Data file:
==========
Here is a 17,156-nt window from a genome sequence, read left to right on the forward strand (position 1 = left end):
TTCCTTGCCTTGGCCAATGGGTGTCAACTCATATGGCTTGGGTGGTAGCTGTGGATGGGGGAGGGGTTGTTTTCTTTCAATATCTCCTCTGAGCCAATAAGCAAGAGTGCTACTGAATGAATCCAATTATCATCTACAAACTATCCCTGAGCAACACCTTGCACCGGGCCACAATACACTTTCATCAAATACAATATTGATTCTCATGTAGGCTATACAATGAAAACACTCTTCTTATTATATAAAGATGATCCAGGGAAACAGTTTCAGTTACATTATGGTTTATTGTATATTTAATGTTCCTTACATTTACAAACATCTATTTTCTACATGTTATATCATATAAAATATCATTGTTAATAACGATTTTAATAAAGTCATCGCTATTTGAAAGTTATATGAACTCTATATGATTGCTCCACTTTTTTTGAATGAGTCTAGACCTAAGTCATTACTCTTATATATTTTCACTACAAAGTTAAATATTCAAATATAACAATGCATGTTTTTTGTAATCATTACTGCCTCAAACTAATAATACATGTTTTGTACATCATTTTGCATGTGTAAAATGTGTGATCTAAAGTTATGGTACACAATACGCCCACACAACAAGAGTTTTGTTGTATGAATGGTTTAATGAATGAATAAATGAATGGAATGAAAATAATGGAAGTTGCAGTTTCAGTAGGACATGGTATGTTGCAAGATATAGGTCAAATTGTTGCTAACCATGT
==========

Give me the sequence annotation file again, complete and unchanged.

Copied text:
Here is a 17,156-nt window from a genome sequence, read left to right on the forward strand (position 1 = left end):
TTCCTTGCCTTGGCCAATGGGTGTCAACTCATATGGCTTGGGTGGTAGCTGTGGATGGGGGAGGGGTTGTTTTCTTTCAATATCTCCTCTGAGCCAATAAGCAAGAGTGCTACTGAATGAATCCAATTATCATCTACAAACTATCCCTGAGCAACACCTTGCACCGGGCCACAATACACTTTCATCAAATACAATATTGATTCTCATGTAGGCTATACAATGAAAACACTCTTCTTATTATATAAAGATGATCCAGGGAAACAGTTTCAGTTACATTATGGTTTATTGTATATTTAATGTTCCTTACATTTACAAACATCTATTTTCTACATGTTATATCATATAAAATATCATTGTTAATAACGATTTTAATAAAGTCATCGCTATTTGAAAGTTATATGAACTCTATATGATTGCTCCACTTTTTTTGAATGAGTCTAGACCTAAGTCATTACTCTTATATATTTTCACTACAAAGTTAAATATTCAAATATAACAATGCATGTTTTTTGTAATCATTACTGCCTCAAACTAATAATACATGTTTTGTACATCATTTTGCATGTGTAAAATGTGTGATCTAAAGTTATGGTACACAATACGCCCACACAACAAGAGTTTTGTTGTATGAATGGTTTAATGAATGAATAAATGAATGGAATGAAAATAATGGAAGTTGCAGTTTCAGTAGGACATGGTATGTTGCAAGATATAGGTCAAATTGTTGCTAACCATGT